Once upon a time, an Australian filmmaker I met on MySpace (back when social networks were just starting to gain momentum) helped with the encoding of one of my short films and then asked me to tell him about the experiences making said movie. What followed was a letter that detailed various aspects of the project – from my scriptwriting process, through production and all the way to my very first acceptance notice from a film festival. If it weren’t for his inquiry, I may have never taken the time to sit back and reflect on the journey of trying to make something from little to nothing; all that went well, all that went wrong and nearly everything in between.
His one, simple query led to what became my production notes – a filmmaking diary of sorts – which is something that I would have otherwise never even considered writing at the time. I underestimated the importance of production notes. They can be therapeutic by helping filmmakers get an overview of what the timeline and progress (or halt) of their project looks like.
Writing to Quito made me realize that I made lots of poor decisions in trying to get a project off of the ground. The letter also caused me to notice when and where I gave up on doing what’s best for my project, me and my long-term professional goals; the moments where I pulled through and the rewarding results that came out of less-than-ideal circumstances. Although you might not understand if you’ve never made a movie, I’m almost certain that you can still relate to the feeling of wanting to give up on something that you once thought you wanted more than anything in the world.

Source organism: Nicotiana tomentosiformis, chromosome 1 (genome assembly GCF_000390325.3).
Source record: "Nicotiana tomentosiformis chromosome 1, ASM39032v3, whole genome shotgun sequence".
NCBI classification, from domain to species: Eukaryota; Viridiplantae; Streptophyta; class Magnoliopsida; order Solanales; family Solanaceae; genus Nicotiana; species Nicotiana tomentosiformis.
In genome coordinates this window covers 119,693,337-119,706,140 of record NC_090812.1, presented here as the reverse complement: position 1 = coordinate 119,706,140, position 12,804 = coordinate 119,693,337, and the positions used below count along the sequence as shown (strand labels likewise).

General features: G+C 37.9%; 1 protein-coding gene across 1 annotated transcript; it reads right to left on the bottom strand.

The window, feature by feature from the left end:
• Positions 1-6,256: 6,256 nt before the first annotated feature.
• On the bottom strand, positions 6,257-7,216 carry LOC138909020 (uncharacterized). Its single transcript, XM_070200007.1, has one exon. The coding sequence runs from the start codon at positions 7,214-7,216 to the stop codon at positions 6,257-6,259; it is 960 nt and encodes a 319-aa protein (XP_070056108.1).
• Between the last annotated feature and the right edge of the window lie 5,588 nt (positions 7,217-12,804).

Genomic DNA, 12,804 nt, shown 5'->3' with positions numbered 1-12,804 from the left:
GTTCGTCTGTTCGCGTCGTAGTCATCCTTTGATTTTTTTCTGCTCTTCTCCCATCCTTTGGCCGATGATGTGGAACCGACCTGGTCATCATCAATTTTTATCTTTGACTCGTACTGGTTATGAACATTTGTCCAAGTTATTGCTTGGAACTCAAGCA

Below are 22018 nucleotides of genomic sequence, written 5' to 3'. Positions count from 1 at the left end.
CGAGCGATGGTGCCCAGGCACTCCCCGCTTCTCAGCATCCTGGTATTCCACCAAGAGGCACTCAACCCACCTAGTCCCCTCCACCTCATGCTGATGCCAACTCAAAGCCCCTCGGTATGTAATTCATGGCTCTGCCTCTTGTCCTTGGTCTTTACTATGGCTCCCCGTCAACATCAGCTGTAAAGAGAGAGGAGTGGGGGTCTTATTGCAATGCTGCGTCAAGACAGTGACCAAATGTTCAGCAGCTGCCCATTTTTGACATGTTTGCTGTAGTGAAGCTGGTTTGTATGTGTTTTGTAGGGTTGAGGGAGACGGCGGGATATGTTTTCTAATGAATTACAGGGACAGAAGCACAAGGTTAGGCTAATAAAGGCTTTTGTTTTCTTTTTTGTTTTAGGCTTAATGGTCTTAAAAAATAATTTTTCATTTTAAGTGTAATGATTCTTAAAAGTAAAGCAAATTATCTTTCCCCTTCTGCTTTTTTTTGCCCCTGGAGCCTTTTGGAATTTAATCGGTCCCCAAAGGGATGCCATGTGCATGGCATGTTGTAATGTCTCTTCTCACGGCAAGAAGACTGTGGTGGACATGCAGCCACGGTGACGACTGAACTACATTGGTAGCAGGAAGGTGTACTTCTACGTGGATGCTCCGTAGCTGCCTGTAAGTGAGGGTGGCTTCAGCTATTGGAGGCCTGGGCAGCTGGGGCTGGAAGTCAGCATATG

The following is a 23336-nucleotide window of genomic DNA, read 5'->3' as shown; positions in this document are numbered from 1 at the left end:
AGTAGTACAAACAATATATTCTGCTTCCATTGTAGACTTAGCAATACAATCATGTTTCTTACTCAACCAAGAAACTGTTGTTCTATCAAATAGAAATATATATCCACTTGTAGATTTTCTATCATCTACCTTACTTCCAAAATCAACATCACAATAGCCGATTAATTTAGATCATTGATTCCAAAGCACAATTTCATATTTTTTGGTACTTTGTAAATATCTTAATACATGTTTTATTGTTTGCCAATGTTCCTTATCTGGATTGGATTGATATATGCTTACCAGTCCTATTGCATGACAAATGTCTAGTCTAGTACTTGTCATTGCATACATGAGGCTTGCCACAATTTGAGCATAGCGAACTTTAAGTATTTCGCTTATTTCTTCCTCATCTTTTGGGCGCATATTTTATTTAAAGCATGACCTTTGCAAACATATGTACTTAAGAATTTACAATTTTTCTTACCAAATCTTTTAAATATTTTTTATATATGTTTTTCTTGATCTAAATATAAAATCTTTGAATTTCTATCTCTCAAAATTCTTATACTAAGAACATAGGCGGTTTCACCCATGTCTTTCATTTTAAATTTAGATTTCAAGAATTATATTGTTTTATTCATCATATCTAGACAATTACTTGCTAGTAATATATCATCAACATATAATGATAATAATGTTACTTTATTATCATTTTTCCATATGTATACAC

When you’re making a movie, it's easy to get off-course, especially if you don't have a clear idea of what you're aiming for. In that case, it helps to have an end goal and not rely on making it up as you go along. It's also easy to not notice all of the areas where you should've done something different -- especially if you're rushing and everything becomes a blur in the mad dash to get a film in the can.
It wasn't until I wrote my letter to this Australian filmmaker who I met on MySpace, that I realized how many mistakes I made trying to salvage something that wasn't working on so many levels. I also realized that I was delusional about what I could accomplish with the things that were available to me.
Has anyone ever asked YOU a question that led to deep reflection on an experience that YOU otherwise wouldn’t have given a second thought about?